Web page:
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Turn your mugs upside down on a paper towel to dry.

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I decided to use nail polish remover to take off the nail polish on the bottom of the mugs, but that was just personal preference.

Nail Polish Remover for Bottom of Mugs

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Ta da!

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Marbled Nail Polish Mugs

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(Note: Handwash only.  The polish is likely to chip in the dishwasher.)

How Not To Make Marbled Nail Polish Mugs

The beautiful thing about this project is if you do happen to make mistakes you can use a little nail polish remover and it comes right off.  Take it from someone who experienced that a time (or six).

Mistake #1: Not having all supplies at the ready

Make sure you have a set plan for where your supplies and your mugs will be.  All the tutorials I used for examples said that you’d have to work quickly, but as humans often do, I thought I knew better.  It can’t dry that quickly.  Oh, the folly of (wo)man.  I figured I’d just grab supplies as I go.  On my first try the nail polish dried in the water and didn’t adhere to the mug.  Have your supplies within reach.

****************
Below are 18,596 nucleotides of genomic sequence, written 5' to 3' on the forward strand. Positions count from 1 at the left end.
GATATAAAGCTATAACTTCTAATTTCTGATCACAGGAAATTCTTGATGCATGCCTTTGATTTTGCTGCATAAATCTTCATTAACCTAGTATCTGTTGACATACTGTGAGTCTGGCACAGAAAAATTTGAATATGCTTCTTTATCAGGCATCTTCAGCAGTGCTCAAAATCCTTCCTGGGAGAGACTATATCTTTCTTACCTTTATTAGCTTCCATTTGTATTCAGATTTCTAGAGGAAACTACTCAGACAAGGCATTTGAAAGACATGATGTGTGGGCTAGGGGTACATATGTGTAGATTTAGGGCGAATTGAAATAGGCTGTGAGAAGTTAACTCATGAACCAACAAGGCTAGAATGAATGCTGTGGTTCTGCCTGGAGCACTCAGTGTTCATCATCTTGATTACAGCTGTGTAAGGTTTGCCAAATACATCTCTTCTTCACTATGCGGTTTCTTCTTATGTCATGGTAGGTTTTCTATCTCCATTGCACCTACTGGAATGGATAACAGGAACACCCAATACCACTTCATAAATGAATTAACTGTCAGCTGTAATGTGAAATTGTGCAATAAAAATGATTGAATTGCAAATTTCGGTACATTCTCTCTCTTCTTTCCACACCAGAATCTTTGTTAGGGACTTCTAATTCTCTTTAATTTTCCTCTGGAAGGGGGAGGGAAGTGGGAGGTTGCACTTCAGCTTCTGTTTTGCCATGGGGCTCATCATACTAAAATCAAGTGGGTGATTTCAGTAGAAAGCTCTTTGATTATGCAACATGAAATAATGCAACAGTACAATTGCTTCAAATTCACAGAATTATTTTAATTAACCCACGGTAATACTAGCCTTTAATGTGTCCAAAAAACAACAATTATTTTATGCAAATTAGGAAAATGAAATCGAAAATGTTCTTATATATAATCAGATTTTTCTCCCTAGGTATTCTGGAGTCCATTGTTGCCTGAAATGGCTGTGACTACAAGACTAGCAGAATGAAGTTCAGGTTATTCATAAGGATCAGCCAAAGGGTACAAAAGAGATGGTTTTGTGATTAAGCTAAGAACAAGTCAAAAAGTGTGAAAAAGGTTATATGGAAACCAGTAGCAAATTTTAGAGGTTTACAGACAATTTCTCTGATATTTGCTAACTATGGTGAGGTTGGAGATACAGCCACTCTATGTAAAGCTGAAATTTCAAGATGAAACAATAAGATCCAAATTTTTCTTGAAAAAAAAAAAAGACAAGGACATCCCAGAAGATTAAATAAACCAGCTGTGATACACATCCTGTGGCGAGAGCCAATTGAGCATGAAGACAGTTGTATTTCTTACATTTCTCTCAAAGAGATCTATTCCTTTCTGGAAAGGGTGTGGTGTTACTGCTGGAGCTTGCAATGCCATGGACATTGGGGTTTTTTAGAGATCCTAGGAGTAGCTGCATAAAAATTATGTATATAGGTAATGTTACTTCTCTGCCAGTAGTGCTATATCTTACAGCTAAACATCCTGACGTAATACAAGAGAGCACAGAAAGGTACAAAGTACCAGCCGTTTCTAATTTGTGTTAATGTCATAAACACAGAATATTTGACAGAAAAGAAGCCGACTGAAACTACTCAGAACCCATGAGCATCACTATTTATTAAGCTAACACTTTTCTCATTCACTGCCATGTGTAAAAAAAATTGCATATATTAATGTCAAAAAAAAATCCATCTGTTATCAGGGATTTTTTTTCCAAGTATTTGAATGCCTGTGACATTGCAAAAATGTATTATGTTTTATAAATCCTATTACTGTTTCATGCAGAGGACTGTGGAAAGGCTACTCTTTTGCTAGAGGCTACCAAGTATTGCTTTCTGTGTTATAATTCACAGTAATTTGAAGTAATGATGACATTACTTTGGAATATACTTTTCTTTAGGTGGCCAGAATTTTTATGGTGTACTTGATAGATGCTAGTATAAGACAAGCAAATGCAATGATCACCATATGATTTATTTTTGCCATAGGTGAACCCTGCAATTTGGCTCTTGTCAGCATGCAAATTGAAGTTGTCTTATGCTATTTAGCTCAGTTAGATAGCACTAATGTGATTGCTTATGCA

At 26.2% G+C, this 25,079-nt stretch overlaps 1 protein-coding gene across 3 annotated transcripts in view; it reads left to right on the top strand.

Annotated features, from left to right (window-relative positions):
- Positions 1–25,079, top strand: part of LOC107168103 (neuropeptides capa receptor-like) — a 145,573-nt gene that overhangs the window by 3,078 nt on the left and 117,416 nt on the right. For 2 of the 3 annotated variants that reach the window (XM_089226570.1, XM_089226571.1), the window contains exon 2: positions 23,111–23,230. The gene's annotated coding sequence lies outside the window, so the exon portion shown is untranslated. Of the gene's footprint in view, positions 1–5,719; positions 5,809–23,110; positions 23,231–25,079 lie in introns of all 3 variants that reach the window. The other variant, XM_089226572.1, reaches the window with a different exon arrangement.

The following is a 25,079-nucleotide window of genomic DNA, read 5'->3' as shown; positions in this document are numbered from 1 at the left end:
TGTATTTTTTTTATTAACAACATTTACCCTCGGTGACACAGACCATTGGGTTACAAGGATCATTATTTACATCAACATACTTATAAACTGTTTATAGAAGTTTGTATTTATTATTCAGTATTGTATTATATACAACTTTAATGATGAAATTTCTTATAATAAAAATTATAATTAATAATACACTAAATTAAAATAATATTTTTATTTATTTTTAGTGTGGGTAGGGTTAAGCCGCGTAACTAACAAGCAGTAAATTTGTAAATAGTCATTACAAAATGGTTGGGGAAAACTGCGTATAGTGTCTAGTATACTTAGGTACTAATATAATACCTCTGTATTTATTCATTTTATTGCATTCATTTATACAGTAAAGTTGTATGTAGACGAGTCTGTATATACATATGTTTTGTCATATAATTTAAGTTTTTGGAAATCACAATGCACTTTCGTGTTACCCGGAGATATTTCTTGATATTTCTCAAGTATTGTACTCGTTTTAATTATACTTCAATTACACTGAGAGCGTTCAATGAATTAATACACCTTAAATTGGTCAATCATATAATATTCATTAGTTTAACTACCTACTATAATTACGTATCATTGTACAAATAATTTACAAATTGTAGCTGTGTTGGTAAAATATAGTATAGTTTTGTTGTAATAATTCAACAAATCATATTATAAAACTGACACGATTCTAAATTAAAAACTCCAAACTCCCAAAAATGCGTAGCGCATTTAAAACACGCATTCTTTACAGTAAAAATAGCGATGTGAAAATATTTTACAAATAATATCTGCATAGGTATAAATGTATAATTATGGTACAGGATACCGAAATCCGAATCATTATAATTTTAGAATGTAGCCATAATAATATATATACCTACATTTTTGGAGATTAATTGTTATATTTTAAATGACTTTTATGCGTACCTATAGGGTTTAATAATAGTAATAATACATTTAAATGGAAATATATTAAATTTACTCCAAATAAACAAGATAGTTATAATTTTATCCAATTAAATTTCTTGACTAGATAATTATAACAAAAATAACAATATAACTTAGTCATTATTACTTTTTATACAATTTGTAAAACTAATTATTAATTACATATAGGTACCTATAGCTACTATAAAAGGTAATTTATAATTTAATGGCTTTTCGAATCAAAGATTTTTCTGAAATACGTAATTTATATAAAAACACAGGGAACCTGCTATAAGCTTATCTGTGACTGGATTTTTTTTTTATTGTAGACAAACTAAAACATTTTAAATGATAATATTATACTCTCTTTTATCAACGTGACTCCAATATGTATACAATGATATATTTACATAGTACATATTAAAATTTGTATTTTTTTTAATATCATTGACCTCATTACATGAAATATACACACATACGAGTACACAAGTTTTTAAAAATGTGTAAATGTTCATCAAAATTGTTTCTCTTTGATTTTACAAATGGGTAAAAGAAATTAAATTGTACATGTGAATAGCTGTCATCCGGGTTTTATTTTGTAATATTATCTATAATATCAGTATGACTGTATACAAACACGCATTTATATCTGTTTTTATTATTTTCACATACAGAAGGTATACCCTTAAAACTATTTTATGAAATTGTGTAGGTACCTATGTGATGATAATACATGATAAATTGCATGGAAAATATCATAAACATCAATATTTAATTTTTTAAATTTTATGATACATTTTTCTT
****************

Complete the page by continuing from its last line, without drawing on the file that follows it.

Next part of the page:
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(Note: If your nail polish dries, it will make a film on the water.  This can easily be removed by swirling a toothpick in the water and collecting the film so you’re ready for your next try.)

Mistake #2: Using quick-dry nail polish

Again, another instance of the folly of (wo)man.  I read on one tutorial that you shouldn’t use quick-dry polish and again I thought: I have such beautiful quick-dry colors.  It can’t dry that quickly.  *Sigh*  Friends, don’t use quick-dry nail polish.